How To Draw A Plumbing Plan (Explained)

Disclaimer: This post may contain affiliate links, meaning we get a small commission if you make a purchase through our links, at no cost to you. For more information, please visit our Disclaimer Page.

The plumbing plan is a drawing that shows the location of all the pipes and fixtures of your plumbing system on your property.

The plan will show the fixtures, water supply pipes, drain pipes, vents, and other items. A plumbing plan can be used for many reasons such as when you are replacing or adding new plumbing fixtures to an area of the house.

To draw a good plumbing plan, whether, by hand or computer, you must consider how water will come in and leave the system. You can use symbols, arrows, lines, etc., to demonstrate the plan and water movement in the system.

What Are The Parts of A Plumbing Plan?

A plumbing plan on paper may look overly complicated. It seems even more complex when the water system is installed in the house, and you cannot tell which pipe leads where. Contrary to this notion, water systems, whether on paper or the walls of a house, are not as complicated.

You only need to understand the parts of the plumbing plan, and everything will seem easy. These parts indicate the path that water follows from where it enters the house, its distribution around the house, and how the wastewater is brought out.

A plumbing plan is split into three parts according to its functionality. These three parts include:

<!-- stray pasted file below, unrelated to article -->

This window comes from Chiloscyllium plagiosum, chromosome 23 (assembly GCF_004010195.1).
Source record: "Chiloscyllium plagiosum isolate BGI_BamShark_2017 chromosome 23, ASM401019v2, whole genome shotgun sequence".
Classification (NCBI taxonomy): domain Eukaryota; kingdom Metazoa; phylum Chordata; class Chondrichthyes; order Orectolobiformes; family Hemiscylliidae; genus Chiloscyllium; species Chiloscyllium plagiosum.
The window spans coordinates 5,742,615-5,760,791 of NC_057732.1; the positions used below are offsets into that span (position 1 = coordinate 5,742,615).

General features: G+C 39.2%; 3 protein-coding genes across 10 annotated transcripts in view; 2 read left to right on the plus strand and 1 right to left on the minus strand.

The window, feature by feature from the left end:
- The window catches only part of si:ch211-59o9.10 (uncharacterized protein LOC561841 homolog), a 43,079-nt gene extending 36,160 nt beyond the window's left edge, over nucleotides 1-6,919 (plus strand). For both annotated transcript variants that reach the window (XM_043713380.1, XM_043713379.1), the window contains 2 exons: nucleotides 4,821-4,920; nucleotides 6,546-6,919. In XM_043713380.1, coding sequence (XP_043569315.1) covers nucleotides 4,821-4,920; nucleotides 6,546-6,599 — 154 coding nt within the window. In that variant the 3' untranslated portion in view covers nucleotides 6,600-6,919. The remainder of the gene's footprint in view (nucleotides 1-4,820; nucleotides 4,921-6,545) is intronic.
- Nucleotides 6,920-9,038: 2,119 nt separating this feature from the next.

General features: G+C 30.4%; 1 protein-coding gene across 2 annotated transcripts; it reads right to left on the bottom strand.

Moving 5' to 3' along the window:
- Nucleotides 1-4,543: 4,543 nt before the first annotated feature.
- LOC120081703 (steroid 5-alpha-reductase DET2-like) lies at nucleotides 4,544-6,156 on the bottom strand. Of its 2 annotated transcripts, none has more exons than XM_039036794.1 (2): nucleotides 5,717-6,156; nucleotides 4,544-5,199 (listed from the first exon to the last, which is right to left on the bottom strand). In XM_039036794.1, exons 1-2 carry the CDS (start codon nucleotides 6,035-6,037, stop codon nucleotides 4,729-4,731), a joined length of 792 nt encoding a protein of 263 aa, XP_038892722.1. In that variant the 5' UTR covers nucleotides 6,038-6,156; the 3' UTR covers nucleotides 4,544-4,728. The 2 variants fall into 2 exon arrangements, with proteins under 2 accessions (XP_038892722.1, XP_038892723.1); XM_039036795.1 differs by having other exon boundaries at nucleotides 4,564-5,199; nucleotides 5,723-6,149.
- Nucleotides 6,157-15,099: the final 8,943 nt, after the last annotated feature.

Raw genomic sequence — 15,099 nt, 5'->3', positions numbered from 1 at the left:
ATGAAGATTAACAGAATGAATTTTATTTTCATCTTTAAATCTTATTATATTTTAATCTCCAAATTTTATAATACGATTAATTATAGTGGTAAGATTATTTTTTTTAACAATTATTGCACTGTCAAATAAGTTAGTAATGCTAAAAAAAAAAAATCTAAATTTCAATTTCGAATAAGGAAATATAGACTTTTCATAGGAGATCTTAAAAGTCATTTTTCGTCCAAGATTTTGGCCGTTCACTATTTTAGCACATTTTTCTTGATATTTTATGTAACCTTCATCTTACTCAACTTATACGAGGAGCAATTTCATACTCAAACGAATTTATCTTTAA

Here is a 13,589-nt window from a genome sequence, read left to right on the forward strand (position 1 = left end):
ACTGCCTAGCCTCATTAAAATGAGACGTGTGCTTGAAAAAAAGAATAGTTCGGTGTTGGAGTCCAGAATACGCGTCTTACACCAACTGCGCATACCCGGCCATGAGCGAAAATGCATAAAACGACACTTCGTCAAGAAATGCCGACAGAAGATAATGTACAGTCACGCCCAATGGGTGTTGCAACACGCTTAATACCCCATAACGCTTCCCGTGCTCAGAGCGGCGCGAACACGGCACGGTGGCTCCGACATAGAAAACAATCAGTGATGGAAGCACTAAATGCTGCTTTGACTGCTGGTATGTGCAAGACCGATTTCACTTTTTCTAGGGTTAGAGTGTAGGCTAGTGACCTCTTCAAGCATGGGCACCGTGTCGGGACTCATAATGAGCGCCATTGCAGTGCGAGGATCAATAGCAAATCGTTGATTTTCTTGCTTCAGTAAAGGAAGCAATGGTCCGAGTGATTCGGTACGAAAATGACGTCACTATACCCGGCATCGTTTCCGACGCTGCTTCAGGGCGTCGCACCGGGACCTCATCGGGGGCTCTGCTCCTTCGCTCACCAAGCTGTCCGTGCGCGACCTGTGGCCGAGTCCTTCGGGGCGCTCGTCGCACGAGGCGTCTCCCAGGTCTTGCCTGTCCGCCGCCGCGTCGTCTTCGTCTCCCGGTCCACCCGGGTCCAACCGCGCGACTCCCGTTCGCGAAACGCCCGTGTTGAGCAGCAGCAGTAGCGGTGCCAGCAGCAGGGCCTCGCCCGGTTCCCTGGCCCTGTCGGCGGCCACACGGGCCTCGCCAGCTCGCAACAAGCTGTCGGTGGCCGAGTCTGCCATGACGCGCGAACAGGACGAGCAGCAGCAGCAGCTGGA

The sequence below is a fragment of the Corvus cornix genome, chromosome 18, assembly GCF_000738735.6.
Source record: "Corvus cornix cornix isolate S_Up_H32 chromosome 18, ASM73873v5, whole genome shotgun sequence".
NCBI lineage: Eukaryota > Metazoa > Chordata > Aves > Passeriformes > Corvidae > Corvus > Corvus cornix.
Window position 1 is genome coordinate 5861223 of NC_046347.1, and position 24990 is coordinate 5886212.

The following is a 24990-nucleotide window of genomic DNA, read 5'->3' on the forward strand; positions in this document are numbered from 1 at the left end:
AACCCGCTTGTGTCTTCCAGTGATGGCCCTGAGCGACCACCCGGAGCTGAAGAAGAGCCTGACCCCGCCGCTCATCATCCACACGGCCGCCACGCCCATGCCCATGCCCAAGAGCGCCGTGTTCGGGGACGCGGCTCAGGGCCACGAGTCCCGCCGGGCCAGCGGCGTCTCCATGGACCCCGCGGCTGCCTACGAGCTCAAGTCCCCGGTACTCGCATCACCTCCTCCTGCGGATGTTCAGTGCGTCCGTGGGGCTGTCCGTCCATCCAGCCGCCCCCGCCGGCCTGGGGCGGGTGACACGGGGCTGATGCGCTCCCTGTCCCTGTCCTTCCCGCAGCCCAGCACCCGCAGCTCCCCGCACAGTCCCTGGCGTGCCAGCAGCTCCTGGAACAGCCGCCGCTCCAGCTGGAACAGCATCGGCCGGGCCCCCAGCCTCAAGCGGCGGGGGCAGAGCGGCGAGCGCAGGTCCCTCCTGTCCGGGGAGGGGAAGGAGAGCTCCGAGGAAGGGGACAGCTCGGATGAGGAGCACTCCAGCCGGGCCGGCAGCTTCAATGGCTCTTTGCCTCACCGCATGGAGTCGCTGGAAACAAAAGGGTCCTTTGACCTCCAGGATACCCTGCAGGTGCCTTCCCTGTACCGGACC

1. Water Supply System
  2. Lines to the Fixtures and Appliances
  3. Drain System

Water Supply System

When making a plumbing plan, you must first determine where you’ll get the water for the particular establishment.

Determine whether you’ll get it from the municipality or from a borehole. This will help you choose a good entry point for the water into the building.

From the start, the water supply system will act as a foundation for the rest of the plan as it will determine the direction the water pipes will follow to distribute water through the house efficiently.

Lines to the Fixtures and Appliances

Fixtures are the fixed points for dispensing water. These include the sinks, bathtubs, showers, etc.

The appliances are the electronics that heat or cool the water. For example, water is directed to the heater or the fridge for heating or cooling.

These fixtures and appliances differ depending on the size of the house. So, when making a plumbing plan, you have to indicate all the lines leading to the fixtures and appliances in an uncomplicated manner.

Drain System

The drain system is responsible for removing wastewater and channeling it into the sewer or a place where it will be useful.